Precautionary Moratorium on New and Expanding Concentrated Animal Feeding Operations

  • Date: Nov 05 2019
  • Policy Number: 20194

Key Words: Environment, Environmental Health, Agriculture

Abstract

Over the last six decades, food animal production in the United States has transformed from a system of small and medium-sized farms toward one characterized by much larger operations that concentrate large numbers of animals and their manure in relatively small geographic areas. These operations function with the high throughput and rapid turnover of an industrialized system and are often referred to as concentrated animal feeding operations (CAFOs). The enormous accumulation of manure and other untreated waste created by CAFOs is often stored and disposed of in a manner that pollutes the air, surface, and groundwater, posing risks to the environment and human health, particularly for CAFO workers and nearby residents. These operations also disproportionately affect low-income, disadvantaged communities with high proportions of racial and ethnic minority residents, raising serious social and environmental justice concerns. The current industrial system of food animal production has externalized the costs of environmental degradation and adverse health impacts, keeping retail meat prices artificially low while shifting health and environmental costs onto communities and individual Americans. Moreover, these negative, externalized costs are likely to mount in coming years. Despite the growing evidence that CAFOs pose health and environmental risks and negatively impact workers and communities, CAFO regulations and their enforcement have failed to adequately protect human health and the environment. This policy statement calls for a moratorium on the establishment of new CAFOs and expansion of existing CAFOs until regulation and enforcement conditions are in place to adequately protect the public’s health.

Relationship to Existing APHA Policy Statements

  • APHA Policy Statement 201713: Establishing Environmental Public Health Systems for Children at Risk or with Environmental Exposures in Schools
  • APHA Policy Statement 201712: Advancing a ‘One Health’ Approach to Promote Health at the Human-Animal-Environment Interface
  • APHA Policy Statement 201711: Public Health Opportunities to Address the Health Effects of Air Pollution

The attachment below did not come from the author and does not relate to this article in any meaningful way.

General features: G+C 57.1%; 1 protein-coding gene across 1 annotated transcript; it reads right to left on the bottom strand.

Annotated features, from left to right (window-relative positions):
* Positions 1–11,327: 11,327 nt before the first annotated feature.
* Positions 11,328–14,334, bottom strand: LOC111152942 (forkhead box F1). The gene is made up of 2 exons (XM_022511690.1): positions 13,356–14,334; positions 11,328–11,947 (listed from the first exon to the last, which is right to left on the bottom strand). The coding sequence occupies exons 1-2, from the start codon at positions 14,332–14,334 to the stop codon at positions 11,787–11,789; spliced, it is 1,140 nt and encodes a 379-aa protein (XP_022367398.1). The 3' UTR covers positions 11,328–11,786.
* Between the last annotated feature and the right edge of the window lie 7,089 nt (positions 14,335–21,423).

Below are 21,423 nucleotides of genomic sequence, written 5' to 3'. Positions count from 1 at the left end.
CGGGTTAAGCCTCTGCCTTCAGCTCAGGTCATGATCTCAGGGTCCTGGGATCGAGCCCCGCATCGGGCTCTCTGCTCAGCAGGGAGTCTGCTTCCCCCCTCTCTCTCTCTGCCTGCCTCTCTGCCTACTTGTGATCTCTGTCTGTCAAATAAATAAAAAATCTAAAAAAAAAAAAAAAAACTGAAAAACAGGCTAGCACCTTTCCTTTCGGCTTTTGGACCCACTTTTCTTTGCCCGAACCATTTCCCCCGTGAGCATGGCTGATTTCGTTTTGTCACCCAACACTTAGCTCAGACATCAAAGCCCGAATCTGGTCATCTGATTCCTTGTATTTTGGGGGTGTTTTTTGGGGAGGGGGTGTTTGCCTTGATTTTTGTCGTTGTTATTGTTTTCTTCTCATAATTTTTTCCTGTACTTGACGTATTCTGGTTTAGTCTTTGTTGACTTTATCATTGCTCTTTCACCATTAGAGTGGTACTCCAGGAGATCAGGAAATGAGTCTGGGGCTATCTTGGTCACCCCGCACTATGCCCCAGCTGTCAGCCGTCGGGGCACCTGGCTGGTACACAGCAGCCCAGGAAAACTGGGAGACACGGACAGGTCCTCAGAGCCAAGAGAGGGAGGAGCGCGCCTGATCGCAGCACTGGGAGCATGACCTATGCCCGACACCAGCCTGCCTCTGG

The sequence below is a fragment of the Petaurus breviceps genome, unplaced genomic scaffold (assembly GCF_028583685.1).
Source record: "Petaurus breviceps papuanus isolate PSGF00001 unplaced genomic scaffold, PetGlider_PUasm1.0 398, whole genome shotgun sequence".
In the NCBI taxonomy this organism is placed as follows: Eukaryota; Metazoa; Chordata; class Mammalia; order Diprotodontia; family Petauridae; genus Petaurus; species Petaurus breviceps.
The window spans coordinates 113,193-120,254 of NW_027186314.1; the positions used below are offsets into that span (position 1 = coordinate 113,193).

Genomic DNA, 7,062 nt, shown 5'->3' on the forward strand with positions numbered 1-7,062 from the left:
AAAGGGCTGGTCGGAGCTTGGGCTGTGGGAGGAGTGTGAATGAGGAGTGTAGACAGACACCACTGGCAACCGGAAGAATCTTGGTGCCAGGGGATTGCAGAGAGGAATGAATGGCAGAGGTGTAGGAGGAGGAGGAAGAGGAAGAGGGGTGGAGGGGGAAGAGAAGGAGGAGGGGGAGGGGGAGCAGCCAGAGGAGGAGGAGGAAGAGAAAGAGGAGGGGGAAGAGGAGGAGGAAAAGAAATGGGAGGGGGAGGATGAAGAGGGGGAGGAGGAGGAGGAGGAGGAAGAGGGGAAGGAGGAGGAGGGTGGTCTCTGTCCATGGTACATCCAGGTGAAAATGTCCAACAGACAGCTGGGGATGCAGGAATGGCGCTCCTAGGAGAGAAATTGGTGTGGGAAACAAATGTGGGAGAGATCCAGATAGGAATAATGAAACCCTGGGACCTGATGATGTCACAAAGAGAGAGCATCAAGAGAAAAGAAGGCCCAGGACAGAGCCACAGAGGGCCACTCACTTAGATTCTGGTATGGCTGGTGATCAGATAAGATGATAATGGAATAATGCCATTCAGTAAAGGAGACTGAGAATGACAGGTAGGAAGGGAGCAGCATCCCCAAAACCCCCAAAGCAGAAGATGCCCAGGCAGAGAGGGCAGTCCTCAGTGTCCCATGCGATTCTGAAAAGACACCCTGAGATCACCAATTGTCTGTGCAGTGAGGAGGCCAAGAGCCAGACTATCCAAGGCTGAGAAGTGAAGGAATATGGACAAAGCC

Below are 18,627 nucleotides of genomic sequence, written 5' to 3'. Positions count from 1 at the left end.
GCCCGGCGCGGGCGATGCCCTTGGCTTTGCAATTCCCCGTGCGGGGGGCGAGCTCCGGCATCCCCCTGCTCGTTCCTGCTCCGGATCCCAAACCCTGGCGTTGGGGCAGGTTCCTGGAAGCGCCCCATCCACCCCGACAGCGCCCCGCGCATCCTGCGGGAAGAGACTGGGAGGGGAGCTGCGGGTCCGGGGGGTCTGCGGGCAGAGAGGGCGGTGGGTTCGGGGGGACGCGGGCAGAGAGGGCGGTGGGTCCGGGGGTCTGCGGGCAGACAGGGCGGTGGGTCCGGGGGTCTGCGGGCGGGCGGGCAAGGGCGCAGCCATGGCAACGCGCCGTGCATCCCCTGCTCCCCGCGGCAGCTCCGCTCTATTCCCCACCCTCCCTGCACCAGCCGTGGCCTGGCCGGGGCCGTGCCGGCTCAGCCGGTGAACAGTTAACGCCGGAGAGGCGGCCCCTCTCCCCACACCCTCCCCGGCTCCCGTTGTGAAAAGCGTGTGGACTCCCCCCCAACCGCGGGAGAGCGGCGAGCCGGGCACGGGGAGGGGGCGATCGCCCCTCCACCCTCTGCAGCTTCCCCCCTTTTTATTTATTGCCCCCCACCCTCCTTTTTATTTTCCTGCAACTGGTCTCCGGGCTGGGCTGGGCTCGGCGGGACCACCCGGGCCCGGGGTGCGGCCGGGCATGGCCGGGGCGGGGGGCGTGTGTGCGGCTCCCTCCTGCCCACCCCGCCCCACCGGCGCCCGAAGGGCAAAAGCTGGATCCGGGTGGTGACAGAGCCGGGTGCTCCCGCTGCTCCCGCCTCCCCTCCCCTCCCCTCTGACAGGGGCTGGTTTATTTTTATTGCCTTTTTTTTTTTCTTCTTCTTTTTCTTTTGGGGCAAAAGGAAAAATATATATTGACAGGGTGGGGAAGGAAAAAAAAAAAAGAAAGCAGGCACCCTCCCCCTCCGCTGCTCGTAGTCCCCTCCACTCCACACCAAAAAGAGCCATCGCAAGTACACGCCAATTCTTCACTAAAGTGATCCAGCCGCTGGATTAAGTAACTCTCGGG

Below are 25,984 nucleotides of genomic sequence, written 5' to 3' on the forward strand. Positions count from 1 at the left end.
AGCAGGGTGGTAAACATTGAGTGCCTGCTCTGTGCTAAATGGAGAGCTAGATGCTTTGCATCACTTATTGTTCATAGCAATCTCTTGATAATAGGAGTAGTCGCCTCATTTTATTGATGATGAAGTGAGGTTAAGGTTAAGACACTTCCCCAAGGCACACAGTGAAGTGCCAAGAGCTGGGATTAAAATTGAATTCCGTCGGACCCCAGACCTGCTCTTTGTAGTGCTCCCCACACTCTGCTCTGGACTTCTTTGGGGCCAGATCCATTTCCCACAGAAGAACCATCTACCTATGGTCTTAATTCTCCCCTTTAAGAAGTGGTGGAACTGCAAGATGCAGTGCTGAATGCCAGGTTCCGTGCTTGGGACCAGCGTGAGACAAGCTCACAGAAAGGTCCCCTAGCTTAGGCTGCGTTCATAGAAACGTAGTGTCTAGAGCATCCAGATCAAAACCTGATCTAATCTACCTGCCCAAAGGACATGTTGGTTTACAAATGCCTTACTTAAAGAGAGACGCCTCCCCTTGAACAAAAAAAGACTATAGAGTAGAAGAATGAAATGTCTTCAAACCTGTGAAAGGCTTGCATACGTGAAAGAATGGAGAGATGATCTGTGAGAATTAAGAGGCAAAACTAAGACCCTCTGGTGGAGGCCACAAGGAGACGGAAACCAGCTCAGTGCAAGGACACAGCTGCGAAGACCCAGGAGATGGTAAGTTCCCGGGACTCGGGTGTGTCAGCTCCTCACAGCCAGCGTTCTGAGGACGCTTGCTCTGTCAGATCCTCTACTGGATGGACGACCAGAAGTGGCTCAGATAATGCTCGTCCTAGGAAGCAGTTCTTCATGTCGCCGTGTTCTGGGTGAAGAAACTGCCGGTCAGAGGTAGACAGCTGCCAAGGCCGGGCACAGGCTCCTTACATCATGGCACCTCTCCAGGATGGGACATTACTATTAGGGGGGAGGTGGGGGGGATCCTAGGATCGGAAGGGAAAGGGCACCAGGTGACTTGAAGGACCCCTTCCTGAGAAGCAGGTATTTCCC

• APHA Policy Statement 20177: Improving Working Conditions for U.S. Farmworkers and Food Production Workers
  • APHA Policy Statement 201511: Impact of Preemptive Laws on Public Health
  • APHA Policy Statement 201210: Promoting Health Impact Assessment to Achieve Health in All Policies
  • APHA Policy Statement 20126: Anticipating and Addressing Sources of Pollution to Preserve Coastal Watersheds, Coastal Waters, and Human Health
  • APHA Policy Statement 201110: Ending Agricultural Exceptionalism: Strengthening Worker Protection in Agriculture Through Regulation, Enforcement, Training, and Improved Worksite Health and Safety
  • APHA Policy Statement 20098: Opposition to the Use of Hormone Growth Promoters in Beef and Dairy Cattle Production
  • APHA Policy Statement 200712: Toward a Healthy Sustainable Food System
  • APHA Policy Statement 200413: Helping Preserve Antibiotic Effectiveness by Demanding Meats Produced Without Excessive Antibiotics
  • APHA Policy Statement 20037: Precautionary Moratorium on New Concentrated Animal Feed Operations
  • APHA Policy Statement 200112: Discontinuing the Use of Fluoroquinolone Antibiotics in Agriculture

Problem Statement

Over the last several decades, food animal production in the United States has shifted from an extensive system of small and medium-sized farms to one characterized primarily by large-scale industrial operations that concentrate large numbers of animals in small geographic areas.[1] These operations function with high throughput and rapid turnover fueled by specially formulated animal feeds, pharmaceutical inputs, mechanization of production, and highly specialized animal breeds. This production model is known as industrial food animal production (IFAP).[2] The Centers for Disease Control and Prevention has determined that these operations pose risks to public health and the environment.[3]

In addition, food animal production has become a vertically integrated system, particularly in the swine and poultry industries.[2] In this model, a processing company, known as an integrator, owns and controls all stages of the production process, from the animals to the feed to the slaughterhouses. The farmer, or grower, contracts with the integrator to raise the animals and is responsible for capital investments of equipment and facilities, as well as the management and disposal of animal waste. Growers often have little market power and little to no autonomy over their farming operations.[1] Accompanying the trends of vertical integration and concentration of animals is the consolidation of the livestock and poultry industries, with operations becoming larger in size and fewer in number than in years past.[4] For example, over the last five decades, the average number of hogs per farm has increased from 37 to 1,044, while the number of hog farms has decreased from 1.85 million to 63,000.[5]

IFAP facilities, depending on their size and production methods, may be considered animal feeding operations or concentrated animal feeding operations (CAFOs) by the Environmental Protection Agency (EPA). The EPA defines animal feeding operations as facilities where “animals have been, are, or will be stabled or confined and fed or maintained for a total of 45 days or more in any 12-month period, and crops, vegetation, forage growth, or post-harvest residues are not sustained in the normal growing season over any portion of the lot or facility.”[6] To be considered a large CAFO, the facility must house at least 1,000 beef cattle, 700 dairy cows, 2,500 hogs, 125,000 broiler hens, or 82,000 laying hens,[7] although the average size of these facilities is much greater. One report revealed, for example, that the average cattle feedlot held 4,300 animals, and in some states the average poultry operation exceeded 500,000 birds.[8] CAFOs smaller than those designated as large by the EPA are regulated in the same way if they are determined by permitting authorities to be significant contributors of pollutants.[7] While the EPA has precise definitions for CAFOs, the term CAFO in this statement refers to operations that employ the IFAP methods and practices just described.